Armory Free Theatre hosts student plays

By Vince Dixon

With the exception of Altgeld Hall, the University’s Armory building is possibly the most bizarrely designed structure on campus. Perhaps even stranger is what hides behind the corridor walls of this building’s east entrance.

Stand in line, take a program and enter a basement, rather, a dungeon-like space that is compact, dimly lit and covered in black paint. It is an old, black box theater known as the Armory Free Theatre, and it hosts a number of student produced plays each semester.

Anna Feinberg, junior in FAA and the theater’s manager, said the theater is completely student driven and allows other students to experiment with directing, producing and working with theater technology.

“(The theater) allows for a lot of experimentation and for artists to stretch their boundaries,” Feinberg said.

The space is equipped with black painted furniture and props, and has no stage or fixed seating. Feinberg said this helps directors to utilize the space as they please.

“It allows for a blank slate,” she said. “The director decides how to situate the space.” She added that this even applies to seating.

The theater often looks different with each performance. What does not change are the rusty pipes and small heating vents which run along the brick walls and ceiling of the theater and let off an unintentional tattered coolness. The theater lights are easily seen, and the sound booth is very visible toward the theater’s entrance, all of which add to the theater’s laid-back style.

Elanor Smith, senior in FAA, wrote, directed and starred in an excerpt from “The Empire State,” which was shown at the Armory as a part of the Theatre Studies department’s Winter Project Series. Smith said she enjoyed experimenting with the theater’s unique design and blank slate.

“It being black puts a strain on the certain colors you can use,” she said. “It makes you look at the space in a new way and gives you a challenge to figure out.”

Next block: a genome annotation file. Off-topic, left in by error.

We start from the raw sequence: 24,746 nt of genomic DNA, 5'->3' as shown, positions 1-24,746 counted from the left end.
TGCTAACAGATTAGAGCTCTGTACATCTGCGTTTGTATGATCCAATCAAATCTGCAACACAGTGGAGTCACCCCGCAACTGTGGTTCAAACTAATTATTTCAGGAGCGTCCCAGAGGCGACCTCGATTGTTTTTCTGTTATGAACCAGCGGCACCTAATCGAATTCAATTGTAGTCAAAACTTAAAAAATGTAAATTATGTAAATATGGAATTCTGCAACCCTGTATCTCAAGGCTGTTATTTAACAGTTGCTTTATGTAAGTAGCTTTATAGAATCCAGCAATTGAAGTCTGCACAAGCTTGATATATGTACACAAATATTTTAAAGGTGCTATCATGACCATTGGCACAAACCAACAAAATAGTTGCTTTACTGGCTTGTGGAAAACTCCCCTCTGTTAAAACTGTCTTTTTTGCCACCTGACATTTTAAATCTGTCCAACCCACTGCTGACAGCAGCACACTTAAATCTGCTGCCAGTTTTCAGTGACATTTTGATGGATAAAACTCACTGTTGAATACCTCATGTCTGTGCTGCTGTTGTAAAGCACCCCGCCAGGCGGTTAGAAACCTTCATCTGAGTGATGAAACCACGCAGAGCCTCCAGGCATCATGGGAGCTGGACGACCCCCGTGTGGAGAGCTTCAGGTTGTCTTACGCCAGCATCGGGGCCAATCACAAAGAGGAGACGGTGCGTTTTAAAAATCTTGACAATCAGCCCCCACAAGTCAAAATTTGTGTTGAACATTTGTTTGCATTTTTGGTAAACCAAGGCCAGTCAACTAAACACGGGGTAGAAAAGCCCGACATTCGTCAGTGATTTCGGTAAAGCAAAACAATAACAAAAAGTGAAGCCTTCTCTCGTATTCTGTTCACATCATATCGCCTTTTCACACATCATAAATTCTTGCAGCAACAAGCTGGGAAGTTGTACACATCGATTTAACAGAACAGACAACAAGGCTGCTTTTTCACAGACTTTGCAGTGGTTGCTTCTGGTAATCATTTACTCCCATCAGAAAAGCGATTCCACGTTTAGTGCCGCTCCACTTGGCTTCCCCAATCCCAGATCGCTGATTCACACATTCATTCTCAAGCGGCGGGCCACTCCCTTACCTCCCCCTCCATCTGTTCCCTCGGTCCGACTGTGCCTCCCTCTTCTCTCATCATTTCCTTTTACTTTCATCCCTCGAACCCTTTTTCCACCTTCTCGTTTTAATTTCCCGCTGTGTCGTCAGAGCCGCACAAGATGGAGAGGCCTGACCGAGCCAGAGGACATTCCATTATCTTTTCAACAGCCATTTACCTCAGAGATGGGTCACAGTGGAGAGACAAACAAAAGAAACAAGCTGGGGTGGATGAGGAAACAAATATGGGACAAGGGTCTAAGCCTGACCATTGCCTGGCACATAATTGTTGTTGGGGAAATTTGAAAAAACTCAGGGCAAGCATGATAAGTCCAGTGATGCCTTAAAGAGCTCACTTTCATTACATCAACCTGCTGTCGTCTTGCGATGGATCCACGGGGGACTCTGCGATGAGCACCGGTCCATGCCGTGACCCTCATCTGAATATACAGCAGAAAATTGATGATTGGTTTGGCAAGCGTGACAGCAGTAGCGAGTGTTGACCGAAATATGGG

The Theatre Studies’ Winter Projects Series features five plays written by FAA students. Smith said that the students were given a budget and time to rehearse in the theater. They were also given the freedom to fund-raise but were not allowed to charge for performances.

In the end, Smith agreed that the work seemed to pay off. Catherine Allen, senior in FAA, attended Smith’s performance of “The Empire State” and said she enjoyed the show. She added that she appreciated the theater’s design.

“I think it works pretty well,” Allen said. “Having a basic set to this theater allows for the students to interpret it as they want.”

The Winter Projects Series ends this weekend with Jen Goheen’s “How I Learned to Drive,” a story of a growing girl’s sexual relationship with her uncle. As the series ends, Feinberg said the Armory Theatre is preparing for its own upcoming spring season.

The season will feature five plays chosen from the theater’s semesterly application process. The process begins at the beginning and the end of every fall semester when a panel of six students and five faculty members collects a number of script and play proposals. The panel then chooses four for the upcoming season.

Feinberg said she looks forward to this season’s productions.

“This is one of the strongest rounds of proposals that we’ve seen since I’ve been here,” Feinberg said.

She added that, after selection, artists are then able to produce their work and have it performed in the theater. Depending on rights, shows usually receive two or three performances, she added.

Feinberg said her own play is included with this season’s shows. She added that she hopes everyone can enjoy the shows and not just other theater students.

“I think a lot of people don’t realize how great the stuff that happens here really is,” she said.

The season begins March 28. Performances are usually held Fridays at midnight and throughout the weekend. Performances are free. For more information visit www.armoryfreetheatre.org.